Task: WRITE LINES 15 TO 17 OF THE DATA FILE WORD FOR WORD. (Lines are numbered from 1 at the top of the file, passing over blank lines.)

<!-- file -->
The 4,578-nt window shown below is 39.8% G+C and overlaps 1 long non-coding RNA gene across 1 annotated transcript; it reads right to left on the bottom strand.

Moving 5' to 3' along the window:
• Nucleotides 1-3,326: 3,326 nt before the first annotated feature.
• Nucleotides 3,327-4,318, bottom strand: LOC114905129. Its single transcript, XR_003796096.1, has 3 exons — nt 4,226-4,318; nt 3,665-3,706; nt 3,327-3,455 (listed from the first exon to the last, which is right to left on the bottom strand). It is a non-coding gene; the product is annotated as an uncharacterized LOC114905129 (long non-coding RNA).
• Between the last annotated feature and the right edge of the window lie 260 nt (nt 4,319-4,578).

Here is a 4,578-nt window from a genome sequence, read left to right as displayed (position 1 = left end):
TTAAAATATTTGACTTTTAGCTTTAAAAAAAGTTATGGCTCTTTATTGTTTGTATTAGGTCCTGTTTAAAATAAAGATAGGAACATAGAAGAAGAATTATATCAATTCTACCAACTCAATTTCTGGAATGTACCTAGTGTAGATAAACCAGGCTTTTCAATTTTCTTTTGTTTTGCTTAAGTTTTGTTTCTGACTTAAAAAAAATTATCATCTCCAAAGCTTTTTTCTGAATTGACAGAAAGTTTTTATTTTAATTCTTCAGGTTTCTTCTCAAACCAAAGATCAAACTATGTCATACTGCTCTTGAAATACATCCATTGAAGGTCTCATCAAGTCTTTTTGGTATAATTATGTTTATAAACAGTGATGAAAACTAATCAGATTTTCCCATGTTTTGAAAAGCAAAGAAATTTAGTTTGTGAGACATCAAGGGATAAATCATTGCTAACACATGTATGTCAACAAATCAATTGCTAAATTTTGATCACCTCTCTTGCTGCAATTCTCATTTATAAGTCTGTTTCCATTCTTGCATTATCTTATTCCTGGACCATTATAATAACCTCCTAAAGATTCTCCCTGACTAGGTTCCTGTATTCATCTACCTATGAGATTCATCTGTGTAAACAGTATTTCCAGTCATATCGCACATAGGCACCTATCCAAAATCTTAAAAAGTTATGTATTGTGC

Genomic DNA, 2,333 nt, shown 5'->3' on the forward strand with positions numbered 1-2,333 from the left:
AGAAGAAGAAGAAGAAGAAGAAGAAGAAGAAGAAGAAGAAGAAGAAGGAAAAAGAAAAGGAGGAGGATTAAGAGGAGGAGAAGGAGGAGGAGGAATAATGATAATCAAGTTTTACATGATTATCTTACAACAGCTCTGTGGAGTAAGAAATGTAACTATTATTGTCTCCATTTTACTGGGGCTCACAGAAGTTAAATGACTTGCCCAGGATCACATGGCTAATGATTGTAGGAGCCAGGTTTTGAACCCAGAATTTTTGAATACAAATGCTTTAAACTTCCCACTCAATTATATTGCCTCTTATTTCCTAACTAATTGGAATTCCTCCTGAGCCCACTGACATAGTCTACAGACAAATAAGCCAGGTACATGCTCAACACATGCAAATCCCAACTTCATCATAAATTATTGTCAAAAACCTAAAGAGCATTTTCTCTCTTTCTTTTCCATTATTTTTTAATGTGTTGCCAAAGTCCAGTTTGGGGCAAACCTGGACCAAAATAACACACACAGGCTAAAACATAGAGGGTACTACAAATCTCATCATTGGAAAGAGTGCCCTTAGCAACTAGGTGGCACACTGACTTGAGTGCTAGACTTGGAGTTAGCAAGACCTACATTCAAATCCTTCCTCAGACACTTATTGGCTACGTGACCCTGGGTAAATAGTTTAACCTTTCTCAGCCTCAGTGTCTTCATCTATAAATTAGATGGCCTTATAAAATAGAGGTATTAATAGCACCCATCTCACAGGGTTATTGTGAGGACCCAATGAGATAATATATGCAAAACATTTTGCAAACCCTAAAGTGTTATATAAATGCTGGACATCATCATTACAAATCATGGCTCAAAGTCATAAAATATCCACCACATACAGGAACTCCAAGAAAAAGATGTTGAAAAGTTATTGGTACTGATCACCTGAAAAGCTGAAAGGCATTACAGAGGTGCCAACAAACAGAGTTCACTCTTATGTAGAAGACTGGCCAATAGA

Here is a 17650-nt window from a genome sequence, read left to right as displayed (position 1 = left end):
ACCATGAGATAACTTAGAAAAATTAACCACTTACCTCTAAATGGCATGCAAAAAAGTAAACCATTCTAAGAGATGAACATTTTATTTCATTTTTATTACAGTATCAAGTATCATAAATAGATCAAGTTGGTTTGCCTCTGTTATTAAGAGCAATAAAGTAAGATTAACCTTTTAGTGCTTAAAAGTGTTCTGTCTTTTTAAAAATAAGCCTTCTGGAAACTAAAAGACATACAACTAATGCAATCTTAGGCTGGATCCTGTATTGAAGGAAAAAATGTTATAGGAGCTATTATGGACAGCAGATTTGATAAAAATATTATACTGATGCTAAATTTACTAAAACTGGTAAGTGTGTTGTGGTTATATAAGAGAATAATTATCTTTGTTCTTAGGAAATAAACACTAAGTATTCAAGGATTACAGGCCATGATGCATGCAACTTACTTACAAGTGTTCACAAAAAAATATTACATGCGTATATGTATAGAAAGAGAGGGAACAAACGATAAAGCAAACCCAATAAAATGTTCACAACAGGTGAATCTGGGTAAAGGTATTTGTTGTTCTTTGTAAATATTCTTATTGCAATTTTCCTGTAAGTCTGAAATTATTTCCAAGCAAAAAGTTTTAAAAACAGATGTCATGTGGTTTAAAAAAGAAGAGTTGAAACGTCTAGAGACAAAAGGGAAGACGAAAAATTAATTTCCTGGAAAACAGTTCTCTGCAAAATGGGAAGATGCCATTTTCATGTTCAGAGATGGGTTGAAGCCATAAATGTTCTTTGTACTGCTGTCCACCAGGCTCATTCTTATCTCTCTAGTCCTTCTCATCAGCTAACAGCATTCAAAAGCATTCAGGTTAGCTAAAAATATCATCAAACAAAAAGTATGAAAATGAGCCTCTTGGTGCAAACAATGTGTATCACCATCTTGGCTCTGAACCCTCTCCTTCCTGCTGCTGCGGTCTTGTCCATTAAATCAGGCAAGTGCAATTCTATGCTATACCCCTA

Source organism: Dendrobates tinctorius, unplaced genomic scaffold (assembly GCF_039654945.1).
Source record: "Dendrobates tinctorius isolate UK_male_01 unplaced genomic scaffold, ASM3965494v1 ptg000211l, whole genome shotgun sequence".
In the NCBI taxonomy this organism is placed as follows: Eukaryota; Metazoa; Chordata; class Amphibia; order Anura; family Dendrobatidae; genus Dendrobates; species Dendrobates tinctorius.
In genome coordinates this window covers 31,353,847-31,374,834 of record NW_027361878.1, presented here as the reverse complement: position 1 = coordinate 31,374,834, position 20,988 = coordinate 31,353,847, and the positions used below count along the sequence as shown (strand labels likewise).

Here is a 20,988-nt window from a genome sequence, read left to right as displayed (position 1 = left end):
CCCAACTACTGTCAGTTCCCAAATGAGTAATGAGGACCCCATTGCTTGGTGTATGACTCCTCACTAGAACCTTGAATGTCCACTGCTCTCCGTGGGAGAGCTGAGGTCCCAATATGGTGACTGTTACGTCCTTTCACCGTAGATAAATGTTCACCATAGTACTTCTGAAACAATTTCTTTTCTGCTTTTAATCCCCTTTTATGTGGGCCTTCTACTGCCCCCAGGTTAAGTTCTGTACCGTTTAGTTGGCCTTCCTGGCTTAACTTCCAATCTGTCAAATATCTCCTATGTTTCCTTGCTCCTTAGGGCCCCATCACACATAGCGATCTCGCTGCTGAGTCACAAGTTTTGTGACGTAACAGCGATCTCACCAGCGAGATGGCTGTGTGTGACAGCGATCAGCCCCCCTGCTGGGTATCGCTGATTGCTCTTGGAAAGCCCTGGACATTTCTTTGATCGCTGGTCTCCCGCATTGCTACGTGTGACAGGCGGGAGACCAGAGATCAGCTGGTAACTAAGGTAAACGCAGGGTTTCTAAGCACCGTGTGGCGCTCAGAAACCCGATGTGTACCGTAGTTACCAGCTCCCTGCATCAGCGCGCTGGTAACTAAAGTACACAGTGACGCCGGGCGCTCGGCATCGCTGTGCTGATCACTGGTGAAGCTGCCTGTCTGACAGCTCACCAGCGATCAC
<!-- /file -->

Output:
In genome coordinates this window covers 31,353,847-31,374,834 of record NW_027361878.1, presented here as the reverse complement: position 1 = coordinate 31,374,834, position 20,988 = coordinate 31,353,847, and the positions used below count along the sequence as shown (strand labels likewise).

Here is a 20,988-nt window from a genome sequence, read left to right as displayed (position 1 = left end):
CCCAACTACTGTCAGTTCCCAAATGAGTAATGAGGACCCCATTGCTTGGTGTATGACTCCTCACTAGAACCTTGAATGTCCACTGCTCTCCGTGGGAGAGCTGAGGTCCCAATATGGTGACTGTTACGTCCTTTCACCGTAGATAAATGTTCACCATAGTACTTCTGAAACAATTTCTTTTCTGCTTTTAATCCCCTTTTATGTGGGCCTTCTACTGCCCCCAGGTTAAGTTCTGTACCGTTTAGTTGGCCTTCCTGGCTTAACTTCCAATCTGTCAAATATCTCCTATGTTTCCTTGCTCCTTAGGGCCCCATCACACATAGCGATCTCGCTGCTGAGTCACAAGTTTTGTGACGTAACAGCGATCTCACCAGCGAGATGGCTGTGTGTGACAGCGATCAGCCCCCCTGCTGGGTATCGCTGATTGCTCTTGGAAAGCCCTGGACATTTCTTTGATCGCTGGTCTCCCGCATTGCTACGTGTGACAGGCGGGAGACCAGAGATCAGCTGGTAACTAAGGTAAACGCAGGGTTTCTAAGCACCGTGTGGCGCTCAGAAACCCGATGTGTACCGTAGTTACCAGCTCCCTGCATCAGCGCGCTGGTAACTAAAGTACACAGTGACGCCGGGCGCTCGGCATCGCTGTGCTGATCACTGGTGAAGCTGCCTGTCTGACAGCTCACCAGCGATCAC